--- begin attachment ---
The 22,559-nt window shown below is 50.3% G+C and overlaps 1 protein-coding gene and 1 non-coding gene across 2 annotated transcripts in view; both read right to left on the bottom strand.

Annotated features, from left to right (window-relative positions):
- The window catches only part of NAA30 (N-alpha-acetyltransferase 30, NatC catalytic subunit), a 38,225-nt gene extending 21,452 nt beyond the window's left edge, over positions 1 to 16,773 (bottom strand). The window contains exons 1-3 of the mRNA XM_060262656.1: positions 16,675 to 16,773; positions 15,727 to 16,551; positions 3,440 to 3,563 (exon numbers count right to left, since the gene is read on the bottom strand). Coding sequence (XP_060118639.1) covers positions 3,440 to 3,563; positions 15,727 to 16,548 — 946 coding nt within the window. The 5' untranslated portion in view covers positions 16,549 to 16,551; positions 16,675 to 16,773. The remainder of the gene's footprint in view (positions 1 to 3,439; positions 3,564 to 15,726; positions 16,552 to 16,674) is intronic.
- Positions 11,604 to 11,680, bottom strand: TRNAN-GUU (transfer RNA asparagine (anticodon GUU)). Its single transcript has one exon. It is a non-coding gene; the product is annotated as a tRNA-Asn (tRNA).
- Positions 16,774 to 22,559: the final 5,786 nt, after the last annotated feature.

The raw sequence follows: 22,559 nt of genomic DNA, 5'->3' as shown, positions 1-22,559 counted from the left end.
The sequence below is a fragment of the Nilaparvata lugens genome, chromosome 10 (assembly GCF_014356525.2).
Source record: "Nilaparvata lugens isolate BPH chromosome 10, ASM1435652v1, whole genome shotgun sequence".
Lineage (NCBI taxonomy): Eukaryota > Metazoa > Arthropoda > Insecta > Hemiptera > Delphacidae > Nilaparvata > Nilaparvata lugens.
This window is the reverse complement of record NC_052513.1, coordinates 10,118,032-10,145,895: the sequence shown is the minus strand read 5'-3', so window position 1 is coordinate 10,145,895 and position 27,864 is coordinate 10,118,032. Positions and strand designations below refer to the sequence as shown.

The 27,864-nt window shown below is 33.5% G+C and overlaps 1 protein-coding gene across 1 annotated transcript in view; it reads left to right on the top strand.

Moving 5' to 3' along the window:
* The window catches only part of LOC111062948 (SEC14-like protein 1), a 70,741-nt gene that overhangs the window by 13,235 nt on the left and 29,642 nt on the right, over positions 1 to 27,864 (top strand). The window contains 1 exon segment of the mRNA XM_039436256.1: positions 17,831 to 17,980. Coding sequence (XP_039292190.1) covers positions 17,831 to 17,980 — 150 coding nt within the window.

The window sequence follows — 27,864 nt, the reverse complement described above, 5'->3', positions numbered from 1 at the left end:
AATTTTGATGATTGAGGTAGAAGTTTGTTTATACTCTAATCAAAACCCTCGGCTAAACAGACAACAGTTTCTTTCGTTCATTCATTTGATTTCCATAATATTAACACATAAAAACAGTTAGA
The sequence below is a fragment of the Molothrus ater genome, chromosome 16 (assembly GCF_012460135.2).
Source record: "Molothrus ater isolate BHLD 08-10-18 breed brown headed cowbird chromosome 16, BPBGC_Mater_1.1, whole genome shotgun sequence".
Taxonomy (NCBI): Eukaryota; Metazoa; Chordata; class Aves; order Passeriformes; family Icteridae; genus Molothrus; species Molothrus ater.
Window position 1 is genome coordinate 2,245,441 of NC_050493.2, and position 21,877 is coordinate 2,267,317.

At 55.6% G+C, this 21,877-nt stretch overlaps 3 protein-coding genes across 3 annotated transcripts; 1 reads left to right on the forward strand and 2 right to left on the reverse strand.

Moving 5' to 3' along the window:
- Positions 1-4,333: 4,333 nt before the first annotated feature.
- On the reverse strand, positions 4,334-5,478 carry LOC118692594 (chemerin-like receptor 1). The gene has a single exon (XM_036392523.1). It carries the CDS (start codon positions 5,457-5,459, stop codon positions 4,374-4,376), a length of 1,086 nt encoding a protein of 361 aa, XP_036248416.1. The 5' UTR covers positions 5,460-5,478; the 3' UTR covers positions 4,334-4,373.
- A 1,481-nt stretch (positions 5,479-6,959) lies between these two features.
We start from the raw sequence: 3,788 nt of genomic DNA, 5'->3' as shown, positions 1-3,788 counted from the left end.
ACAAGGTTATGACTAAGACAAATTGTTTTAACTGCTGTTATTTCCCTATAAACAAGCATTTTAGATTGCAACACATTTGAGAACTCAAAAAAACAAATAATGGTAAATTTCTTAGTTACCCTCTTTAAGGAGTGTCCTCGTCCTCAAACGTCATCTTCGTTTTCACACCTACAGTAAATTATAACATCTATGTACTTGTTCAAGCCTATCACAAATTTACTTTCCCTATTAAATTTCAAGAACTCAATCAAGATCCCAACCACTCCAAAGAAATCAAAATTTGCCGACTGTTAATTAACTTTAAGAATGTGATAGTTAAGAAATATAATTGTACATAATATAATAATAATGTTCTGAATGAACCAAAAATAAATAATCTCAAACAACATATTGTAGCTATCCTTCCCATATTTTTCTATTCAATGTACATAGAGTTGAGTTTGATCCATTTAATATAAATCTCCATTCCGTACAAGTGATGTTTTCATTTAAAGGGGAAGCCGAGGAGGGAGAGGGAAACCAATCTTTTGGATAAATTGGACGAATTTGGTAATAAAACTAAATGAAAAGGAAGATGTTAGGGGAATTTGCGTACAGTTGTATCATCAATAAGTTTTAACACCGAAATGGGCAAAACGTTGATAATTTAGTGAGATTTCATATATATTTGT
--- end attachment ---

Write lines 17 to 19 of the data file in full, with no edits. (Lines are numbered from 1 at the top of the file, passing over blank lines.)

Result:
Source record: "Molothrus ater isolate BHLD 08-10-18 breed brown headed cowbird chromosome 16, BPBGC_Mater_1.1, whole genome shotgun sequence".
Taxonomy (NCBI): Eukaryota; Metazoa; Chordata; class Aves; order Passeriformes; family Icteridae; genus Molothrus; species Molothrus ater.
Window position 1 is genome coordinate 2,245,441 of NC_050493.2, and position 21,877 is coordinate 2,267,317.